Egregore is a black metal band. Every reader’s interpretation of what that means is likely to differ, one empty statement amounting to a Rorschach test for what people see in the state of metal right now. Black metal is lo-fi and raw or it’s polished and theatrical. It’s tangled up with shoegaze or goth or rock ‘n’ roll or psychedelia, and sometimes seems to jettison the imagery and antagonism that we tend to expect with extreme metal. Which might seem like I’m saying that “black metal” doesn’t actually mean anything, but that couldn’t be further from the truth.
Egregore is a black metal band in perhaps the most direct sense of the word—it’s visceral, intense, dark, harsh and played at relentless speeds. It’s tempting to say that they’re just a black metal band, but that in some sense sells the Vancouver duo short. The group’s heretical shrieks and galloping pummel carry a classicism that reaches back to both the second wave of the ’90s as well as the Golden Age of death metal, the muscle and menace of their sound tangled up in knotty riffs and a flair for the abrasive that’s reminiscent of early Morbid Angel at their best. But it’s in their intricate design of a harrowing sanctum that Egregore transcends that just—their flair for airtight songwriting and claustrophobic atmosphere creating a stunning roar of a debut on The Word of His Law.
In the 30 minutes that comprise the group’s first full-length—and as far as I can tell, first release of any kind—showcase a surprising amount of depth in only five proper songs (not counting the fine but unnecessary intro “The Place & The Time”). Where “Howling Premonition” showcases the group’s blasphemous bonafides via harsh riffs and terror-bent rhythmic sprint, “Reborn as the Word of His Law” leans more heavily into gut-rumbling death metal, interwoven with moments of shimmering guitar arpeggios and haunted ambience. It’s here where the band are at their strongest, offering a closer examination of the eerie flourishes that set them apart from more straightforward riffmongers. Their worship at the altars of madness is devout, but breathtaking all the same.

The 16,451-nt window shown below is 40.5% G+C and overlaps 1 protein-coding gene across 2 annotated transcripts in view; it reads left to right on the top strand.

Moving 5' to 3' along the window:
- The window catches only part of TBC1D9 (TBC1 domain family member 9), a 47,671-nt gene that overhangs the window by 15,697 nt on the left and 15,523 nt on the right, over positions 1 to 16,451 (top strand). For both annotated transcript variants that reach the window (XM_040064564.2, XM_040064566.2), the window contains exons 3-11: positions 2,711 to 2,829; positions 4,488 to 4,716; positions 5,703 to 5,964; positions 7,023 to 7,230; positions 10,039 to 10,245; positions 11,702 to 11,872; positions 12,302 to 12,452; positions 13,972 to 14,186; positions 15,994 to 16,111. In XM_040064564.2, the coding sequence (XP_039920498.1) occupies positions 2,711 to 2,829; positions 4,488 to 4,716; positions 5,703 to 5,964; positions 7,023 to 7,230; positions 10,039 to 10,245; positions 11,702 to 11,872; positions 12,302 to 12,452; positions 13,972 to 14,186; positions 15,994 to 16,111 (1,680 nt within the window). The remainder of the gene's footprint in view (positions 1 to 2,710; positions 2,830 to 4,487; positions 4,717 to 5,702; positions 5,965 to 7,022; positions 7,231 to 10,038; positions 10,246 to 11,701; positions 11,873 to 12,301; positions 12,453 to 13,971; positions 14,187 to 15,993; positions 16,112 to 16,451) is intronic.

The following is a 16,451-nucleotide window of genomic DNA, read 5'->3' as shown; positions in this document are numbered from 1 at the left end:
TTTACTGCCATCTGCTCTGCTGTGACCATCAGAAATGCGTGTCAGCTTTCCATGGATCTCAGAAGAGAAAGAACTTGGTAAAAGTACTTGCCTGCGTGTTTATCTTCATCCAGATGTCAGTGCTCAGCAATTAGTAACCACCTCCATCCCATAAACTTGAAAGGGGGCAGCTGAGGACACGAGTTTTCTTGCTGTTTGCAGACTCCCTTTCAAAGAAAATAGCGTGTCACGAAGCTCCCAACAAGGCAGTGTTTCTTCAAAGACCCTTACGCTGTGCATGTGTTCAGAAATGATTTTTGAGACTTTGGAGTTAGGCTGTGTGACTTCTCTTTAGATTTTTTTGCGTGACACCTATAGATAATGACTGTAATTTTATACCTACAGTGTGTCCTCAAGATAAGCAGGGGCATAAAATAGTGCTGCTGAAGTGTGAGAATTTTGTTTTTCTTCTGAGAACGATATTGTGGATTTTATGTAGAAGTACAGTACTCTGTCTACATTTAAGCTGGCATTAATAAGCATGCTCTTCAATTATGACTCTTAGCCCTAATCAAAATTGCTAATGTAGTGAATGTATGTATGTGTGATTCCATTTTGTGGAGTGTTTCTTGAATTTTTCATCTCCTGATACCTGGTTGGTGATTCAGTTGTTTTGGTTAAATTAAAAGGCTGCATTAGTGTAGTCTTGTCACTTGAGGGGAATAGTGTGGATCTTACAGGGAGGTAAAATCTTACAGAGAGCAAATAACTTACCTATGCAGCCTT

It’s only in the final track, “An Address to Abraxas,” where Egregore divert from the path of black metal altogether, unstomping boxes and delving into darkly psychedelic folk terrain. It’s gentle and beautiful but still swathed in the darkness that permeates their more aggressive tracks, a welcome surprise and one that comprises essentially one quarter of the album as a whole. Which might feel excessive were it not executed as well as it is, even if the three minutes of synth drone toward the end would have benefited from an edit. It’s clear that Egregore have so much more to offer than rote black metal riffs and bargain-bin Satanism, and their first helping is a deeply satisfying one, wasting precious few moments of these 30 minutes and leaving a strong impression in doing so.
Label: 20 Buck Spin
Jeff Terich is the founder and editor of Treble. He's been writing about music for 20 years and has been published at American Songwriter, Bandcamp Daily, Reverb, Spin, Stereogum, uDiscoverMusic, VinylMePlease and some others that he's forgetting right now. He's still not tired of it.